Lonzo Ball certainly didn’t envision his collegiate basketball career would end in the Sweet 16, but after UCLA lost to Kentucky 86-75, Ball confirmed he would be entering his name in the 2017 NBA Draft before even taking his jersey off.
With the eyes of most of the nation on him (including Lakers general manager Magic Johnson), Ball was overshadowed by his point guard counterpart, Kentucky’s De’Aaron Fox. Fox exploded for a remarkable 39 points on 13-20 shooting, and went 13-15 from the line. He obliterated Ball (and the rest of UCLA’s paltry defense) in the pick and roll, and wasn’t even using his explosive speed to do it. Fox did a good job of keeping his dribble and picking his spots to get off relatively easy shots, but the UCLA guards lack of ball pressure (and Ball in particular) made it too easy for him to get into the paint and score.
Ball finished the game with a pedestrian 10 points on 4-10 shooting (1-8 from three), but did have eight assists. While it wasn’t necessarily a storybook ending for the 19-year-old, he’s certainly an elite talent that deserves to be selected in the top five, at the very latest. He’s not known for his athleticism, but Ball certainly isn’t a bad athlete; his size and length give him the tools to be a quality defender. In Fox’s expose on Friday evening, the most notable takeaway for me was that Ball’s minimal pick and roll knowledge had more impact than his athleticism. Obviously Ball’s lack of understanding in that department will only add to his learning curve at the next level, but I think it’s still safe to believe he can pick it up over time, allowing him to better defend top athletes like Fox. Offensively, we already know how much damage he can do as a facilitator and three-point shooter, and that should almost certainly translate to the NBA.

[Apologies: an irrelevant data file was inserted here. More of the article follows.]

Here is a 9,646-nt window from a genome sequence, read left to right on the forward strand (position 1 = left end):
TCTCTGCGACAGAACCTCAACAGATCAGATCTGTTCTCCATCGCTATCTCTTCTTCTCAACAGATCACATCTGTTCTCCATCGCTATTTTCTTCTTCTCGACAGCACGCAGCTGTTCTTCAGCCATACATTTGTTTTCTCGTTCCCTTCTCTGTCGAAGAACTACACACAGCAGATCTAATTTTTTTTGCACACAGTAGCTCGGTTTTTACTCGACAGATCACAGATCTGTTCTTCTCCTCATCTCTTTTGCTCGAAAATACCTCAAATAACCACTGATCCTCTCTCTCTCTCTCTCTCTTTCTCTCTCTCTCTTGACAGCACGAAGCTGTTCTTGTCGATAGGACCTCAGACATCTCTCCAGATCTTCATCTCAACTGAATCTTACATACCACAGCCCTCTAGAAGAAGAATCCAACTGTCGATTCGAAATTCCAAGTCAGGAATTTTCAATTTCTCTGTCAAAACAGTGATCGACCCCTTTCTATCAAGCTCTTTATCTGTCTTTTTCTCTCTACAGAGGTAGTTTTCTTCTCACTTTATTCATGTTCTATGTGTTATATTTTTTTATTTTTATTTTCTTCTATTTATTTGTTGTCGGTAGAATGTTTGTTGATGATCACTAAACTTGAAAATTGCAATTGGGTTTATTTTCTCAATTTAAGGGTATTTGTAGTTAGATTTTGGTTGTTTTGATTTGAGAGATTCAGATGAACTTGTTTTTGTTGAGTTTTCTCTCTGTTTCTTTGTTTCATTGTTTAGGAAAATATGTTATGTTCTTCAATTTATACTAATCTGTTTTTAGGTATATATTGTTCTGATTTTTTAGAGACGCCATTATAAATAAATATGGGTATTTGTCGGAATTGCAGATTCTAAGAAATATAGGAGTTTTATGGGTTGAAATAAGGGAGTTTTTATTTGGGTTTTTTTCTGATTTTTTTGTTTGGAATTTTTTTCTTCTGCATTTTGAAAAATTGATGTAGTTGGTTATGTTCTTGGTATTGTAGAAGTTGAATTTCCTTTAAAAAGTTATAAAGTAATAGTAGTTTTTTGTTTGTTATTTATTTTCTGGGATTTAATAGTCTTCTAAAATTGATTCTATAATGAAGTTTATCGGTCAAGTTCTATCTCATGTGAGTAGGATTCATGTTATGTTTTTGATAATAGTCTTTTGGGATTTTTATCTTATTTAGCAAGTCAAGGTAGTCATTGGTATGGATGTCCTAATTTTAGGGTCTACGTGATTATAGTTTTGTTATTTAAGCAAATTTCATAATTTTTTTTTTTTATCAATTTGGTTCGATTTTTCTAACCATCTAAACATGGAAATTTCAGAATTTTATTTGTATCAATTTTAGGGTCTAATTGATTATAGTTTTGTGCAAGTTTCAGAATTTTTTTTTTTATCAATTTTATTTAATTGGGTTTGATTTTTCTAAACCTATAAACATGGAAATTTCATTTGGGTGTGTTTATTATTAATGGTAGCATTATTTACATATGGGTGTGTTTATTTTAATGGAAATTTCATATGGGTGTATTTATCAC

Who knows if the Sixers will have the opportunity to select Ball with their first round pick, but he’s arguably the second best talent behind Washington’s Markelle Fultz. If he’s on the board, general manager Bryan Colangelo shouldn’t have too many reservations about drafting him.